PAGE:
Community Alert

The Kenyon-Wanamingo School District showed adequate results on the 2018-19 Minnesota Comprehensive Assessment (MCA), but Superintendent Jeff Pesta believes these scores provides just a small snapshot of students’ overall performance.

In K-W Schools as a whole, 45% met or exceeded proficiency in math and 54% met or exceeded proficiency in English. That’s not quite average — statewide, 54% of students are proficient in math while 59% are proficient in reading.

“It’s a part of the picture, but we’re trying to put it in perspective,” said Pesta. “Our worth or any district’s worth are not based on MCA scores.”

Throughout the year, K-W Schools students do benchmark testing so teachers can view each individual’s progress. MCA tests, on the other hand, compare one cohort of students to a different cohort from the previous year.

Pesta has noticed, however, that MCA testing has shown the district what staff is doing well in certain areas. Since the 2017-18 results came in, the fourth grade adopted a new reading program for the 2018-19 academic year. Although Pesta said it usually takes a while before results become evident, he noted a change from 38 to 43% of students proficient in reading as fourth-graders.

The place where the MCA data is the most informative, said Pesta, is on the middle school level. Math proficiency is what he called a “chronic challenge” at K-W Middle School, as indicated by MCA results as well as the benchmark testing conducted throughout the year. The math proficiency average at K-W Middle School overall is 44%, but seventh-grade alone saw a slight improvement from 73 to 75% average proficiency.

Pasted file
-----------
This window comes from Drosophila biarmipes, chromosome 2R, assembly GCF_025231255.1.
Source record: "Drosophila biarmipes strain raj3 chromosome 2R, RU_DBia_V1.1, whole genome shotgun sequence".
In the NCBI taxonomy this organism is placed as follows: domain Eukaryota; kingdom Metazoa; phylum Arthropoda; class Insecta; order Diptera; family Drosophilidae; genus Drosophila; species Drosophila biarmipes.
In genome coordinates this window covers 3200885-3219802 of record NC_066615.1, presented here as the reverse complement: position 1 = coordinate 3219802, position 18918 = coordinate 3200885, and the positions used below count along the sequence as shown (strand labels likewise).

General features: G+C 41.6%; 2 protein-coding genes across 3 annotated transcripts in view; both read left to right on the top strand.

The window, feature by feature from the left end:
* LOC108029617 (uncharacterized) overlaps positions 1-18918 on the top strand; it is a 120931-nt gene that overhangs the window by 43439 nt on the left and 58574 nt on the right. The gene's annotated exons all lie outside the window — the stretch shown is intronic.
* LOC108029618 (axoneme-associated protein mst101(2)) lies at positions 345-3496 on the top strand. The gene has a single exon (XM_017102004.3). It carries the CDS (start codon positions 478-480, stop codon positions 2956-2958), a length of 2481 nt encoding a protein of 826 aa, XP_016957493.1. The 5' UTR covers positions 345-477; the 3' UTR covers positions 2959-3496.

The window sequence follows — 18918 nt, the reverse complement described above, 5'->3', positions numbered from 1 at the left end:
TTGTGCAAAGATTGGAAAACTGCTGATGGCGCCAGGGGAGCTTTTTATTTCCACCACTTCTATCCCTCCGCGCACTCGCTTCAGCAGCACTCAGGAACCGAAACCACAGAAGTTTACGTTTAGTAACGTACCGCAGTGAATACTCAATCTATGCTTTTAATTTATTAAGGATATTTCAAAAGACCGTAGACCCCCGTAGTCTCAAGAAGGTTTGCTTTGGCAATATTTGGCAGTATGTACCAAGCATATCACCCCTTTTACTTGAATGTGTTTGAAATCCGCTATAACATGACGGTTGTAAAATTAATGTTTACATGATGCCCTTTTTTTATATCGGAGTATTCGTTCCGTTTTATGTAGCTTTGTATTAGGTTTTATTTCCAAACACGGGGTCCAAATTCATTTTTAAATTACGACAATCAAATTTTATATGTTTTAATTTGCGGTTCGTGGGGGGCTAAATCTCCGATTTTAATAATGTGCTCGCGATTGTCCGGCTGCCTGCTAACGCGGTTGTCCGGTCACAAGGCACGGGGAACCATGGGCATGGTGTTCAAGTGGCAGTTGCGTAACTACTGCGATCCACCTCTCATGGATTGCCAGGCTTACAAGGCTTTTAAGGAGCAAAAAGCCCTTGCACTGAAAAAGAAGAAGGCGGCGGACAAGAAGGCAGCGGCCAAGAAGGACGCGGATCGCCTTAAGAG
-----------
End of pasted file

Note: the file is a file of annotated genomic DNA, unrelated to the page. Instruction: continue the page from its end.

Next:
To mitigate students’ struggling math performances, two K-W High School math teachers who Pesta said “have a proven track record of being successful” are now teaching middle school students.

“That’s a significant shift to bring those high school teachers down the hallway to break that stalemate on math,” said Pesta.

While math scores at the middle school indicated a trend that needed fixing, Pesta said most other dropped scores could be anomalies. He especially attributes any lower scores to school cancellations, which disrupted the students’ testing calendar as well as lessons. Students were also allowed to start and stop the tests over the course of a few days, and he theorized their attitude became one of simply wanting to finish.

“I think they’ll bounce back again,” said Pesta. “They have a long track record of doing well otherwise.”

Minnesota’s North Star accountability system recognizes schools in need of additional support to help students succeed, but K-W Schools aren’t in need of this offering.

Testing scores aside, K-W High School was recognized for having a 90% four-year graduation rate, one of the highest in the state.

“Our students have a lot of different backgrounds and goals for what they want to do after high school, but they all share the common goal of wanting to graduate,” said Pesta.

Many students prepare for graduation by taking the ACT test, which according to Pesta result in above-average scores. The stakes are higher for these tests, which could determine if a student can get into the college of their choice.

“They see the value in graduating, and they don’t always share the same importance of what an MCA score is,” said Pesta. “The high stakes nature on the [MCA] test isn’t matching up with the value students and families place on them.”

Reporter Misty Schwab can be reached at 507-333-3135. Follow her on Twitter @APGmisty.

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